William Logan's poem 'Leaf Colour' was chosen as The Guardian's Poem of The Week on the week of August 9th!
'Leaf Colour' features in Logan's collection 'Rift of Light' -available now (here)!
Carol Rumen describes 'Leaf Colour' as 'a sharply observed nature poem that is also a hellish pastoral towards the end of time'.
William Logan is widely admired as one of the foremost masters of free verse as well as formal poetry; his classical verve conjures up the past within the present and the foreshadowing of the present within the past. In their sculptural turns, their pleasure in the glimmerings of the sublime while rummaging around in the particular, the poems in Rift of Light, Logan’s eleventh collection, are a master class of powerful feeling embedded in language. Ranging from Martin Luther to an abandoned crow, from a midwife toad to a small-town janitor, from actress Louise Brooks to Dürer’s stag beetle, Logan shows an encyclopaedic attention to the passing world. Dry, witty, sceptical, these dark and acidic poems prove a constant and informing delight.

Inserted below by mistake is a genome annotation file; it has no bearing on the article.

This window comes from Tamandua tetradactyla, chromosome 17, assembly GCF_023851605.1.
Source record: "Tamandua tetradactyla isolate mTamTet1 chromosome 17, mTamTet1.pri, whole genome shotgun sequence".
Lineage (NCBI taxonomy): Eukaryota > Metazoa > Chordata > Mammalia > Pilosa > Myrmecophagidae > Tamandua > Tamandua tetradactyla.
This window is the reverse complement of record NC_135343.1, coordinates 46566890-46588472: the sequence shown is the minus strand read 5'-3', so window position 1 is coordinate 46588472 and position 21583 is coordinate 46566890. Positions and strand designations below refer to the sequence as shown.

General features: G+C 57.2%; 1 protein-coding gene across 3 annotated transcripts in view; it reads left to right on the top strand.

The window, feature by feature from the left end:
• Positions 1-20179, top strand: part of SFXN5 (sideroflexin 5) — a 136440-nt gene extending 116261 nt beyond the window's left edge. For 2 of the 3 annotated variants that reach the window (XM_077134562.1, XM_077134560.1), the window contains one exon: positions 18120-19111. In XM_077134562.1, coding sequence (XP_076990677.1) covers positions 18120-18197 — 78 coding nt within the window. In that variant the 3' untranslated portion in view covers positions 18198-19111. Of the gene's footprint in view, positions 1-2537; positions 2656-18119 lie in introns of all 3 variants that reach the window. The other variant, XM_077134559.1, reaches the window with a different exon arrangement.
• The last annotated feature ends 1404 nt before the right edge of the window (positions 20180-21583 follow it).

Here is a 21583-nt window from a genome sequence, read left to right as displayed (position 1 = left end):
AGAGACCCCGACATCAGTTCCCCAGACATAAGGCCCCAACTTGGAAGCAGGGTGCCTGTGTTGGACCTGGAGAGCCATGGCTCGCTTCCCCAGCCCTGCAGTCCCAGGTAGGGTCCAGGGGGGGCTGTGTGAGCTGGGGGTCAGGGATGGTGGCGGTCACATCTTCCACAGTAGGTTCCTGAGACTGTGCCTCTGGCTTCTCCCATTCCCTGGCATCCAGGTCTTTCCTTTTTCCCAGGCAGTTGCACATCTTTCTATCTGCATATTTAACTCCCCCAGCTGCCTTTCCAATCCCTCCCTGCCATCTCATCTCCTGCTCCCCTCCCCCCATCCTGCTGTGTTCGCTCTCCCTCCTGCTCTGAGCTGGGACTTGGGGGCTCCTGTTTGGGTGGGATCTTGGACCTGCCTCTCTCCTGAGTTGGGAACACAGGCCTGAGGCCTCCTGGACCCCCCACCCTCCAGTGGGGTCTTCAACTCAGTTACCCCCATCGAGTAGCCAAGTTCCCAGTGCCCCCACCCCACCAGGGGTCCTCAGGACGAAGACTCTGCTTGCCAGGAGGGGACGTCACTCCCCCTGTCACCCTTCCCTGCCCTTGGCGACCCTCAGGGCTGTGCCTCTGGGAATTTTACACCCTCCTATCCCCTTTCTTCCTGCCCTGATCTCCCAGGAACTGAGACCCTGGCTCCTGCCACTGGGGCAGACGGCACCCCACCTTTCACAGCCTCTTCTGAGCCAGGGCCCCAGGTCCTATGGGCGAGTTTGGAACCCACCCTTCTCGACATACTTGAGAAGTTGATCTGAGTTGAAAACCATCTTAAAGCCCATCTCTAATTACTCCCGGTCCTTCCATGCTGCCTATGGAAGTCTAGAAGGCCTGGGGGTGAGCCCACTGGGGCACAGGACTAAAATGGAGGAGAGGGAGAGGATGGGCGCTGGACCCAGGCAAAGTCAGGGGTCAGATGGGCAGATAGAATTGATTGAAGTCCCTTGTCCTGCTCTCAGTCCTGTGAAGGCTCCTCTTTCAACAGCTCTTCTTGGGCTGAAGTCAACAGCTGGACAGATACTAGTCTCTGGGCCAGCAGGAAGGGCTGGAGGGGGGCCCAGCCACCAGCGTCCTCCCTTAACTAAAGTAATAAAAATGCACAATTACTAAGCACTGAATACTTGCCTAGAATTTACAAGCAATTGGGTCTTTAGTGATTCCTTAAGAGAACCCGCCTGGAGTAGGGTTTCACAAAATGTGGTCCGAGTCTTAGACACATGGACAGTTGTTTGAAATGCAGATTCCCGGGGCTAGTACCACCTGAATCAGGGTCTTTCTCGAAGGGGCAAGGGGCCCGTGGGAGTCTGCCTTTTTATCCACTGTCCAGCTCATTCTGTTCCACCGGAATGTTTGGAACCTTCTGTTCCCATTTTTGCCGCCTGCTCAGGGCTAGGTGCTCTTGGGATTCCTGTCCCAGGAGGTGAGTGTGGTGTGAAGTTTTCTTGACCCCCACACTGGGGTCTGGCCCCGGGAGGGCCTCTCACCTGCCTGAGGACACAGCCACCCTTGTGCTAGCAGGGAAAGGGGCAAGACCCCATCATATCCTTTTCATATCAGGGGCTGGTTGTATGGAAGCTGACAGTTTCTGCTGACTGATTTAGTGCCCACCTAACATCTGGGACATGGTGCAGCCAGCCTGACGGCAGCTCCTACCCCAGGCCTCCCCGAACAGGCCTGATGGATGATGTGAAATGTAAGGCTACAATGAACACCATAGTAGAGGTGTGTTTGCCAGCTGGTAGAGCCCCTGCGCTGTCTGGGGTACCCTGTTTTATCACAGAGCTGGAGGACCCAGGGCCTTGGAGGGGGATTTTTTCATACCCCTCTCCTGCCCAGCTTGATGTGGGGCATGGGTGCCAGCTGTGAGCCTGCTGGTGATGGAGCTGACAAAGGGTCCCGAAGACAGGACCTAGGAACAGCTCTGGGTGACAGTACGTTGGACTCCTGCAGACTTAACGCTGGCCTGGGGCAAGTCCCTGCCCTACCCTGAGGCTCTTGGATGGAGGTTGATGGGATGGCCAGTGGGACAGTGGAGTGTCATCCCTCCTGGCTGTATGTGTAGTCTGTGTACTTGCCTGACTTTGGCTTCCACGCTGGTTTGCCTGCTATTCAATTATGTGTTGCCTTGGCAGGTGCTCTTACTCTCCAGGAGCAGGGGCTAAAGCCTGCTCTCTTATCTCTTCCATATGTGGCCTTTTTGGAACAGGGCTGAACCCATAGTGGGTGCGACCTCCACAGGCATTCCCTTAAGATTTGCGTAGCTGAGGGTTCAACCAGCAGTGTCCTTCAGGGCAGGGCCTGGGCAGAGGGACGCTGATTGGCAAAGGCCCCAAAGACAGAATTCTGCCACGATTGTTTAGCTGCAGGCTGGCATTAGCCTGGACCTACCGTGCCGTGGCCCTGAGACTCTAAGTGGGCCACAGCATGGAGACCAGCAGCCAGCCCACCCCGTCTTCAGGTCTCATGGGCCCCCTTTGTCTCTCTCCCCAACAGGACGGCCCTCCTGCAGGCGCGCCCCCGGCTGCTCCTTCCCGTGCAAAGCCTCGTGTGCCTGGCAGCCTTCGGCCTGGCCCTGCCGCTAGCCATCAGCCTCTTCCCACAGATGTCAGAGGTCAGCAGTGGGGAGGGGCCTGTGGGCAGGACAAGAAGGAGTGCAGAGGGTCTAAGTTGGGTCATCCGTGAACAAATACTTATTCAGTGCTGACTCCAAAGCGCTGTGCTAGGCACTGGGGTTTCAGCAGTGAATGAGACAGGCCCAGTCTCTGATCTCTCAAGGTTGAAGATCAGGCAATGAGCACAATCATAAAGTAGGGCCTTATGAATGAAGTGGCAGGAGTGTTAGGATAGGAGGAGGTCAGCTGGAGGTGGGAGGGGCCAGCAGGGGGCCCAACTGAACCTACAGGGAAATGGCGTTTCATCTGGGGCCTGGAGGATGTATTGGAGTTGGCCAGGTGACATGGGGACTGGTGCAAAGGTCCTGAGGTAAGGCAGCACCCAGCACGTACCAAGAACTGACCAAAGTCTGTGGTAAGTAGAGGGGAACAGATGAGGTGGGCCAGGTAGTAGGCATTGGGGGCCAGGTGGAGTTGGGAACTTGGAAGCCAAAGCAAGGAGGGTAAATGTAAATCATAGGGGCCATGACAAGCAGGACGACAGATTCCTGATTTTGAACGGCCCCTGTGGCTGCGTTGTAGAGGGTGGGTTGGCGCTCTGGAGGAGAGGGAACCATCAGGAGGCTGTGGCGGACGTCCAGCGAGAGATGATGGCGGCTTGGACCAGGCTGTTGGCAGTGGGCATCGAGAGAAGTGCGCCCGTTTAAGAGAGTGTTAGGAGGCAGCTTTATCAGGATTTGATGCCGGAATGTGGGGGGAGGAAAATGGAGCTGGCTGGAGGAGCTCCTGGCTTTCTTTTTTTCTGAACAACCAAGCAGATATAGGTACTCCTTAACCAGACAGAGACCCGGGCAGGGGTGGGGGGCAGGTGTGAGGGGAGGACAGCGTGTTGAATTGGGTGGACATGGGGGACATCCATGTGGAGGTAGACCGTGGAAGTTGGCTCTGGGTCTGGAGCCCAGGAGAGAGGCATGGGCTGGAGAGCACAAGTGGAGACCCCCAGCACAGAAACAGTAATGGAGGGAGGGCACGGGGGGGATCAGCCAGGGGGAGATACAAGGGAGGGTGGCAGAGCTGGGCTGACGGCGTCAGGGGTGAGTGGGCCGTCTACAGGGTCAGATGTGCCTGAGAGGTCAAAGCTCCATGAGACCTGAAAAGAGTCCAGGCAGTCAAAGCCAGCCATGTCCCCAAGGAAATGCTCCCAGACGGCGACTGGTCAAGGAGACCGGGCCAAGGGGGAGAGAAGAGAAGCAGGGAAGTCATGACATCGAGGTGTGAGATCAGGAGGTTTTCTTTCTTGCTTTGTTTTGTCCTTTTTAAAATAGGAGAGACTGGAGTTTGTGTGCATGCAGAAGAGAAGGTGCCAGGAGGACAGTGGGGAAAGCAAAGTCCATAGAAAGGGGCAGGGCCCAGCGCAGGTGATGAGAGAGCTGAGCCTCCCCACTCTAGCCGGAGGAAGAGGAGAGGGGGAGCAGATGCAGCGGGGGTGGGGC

See the article:
Comments will be approved before showing up.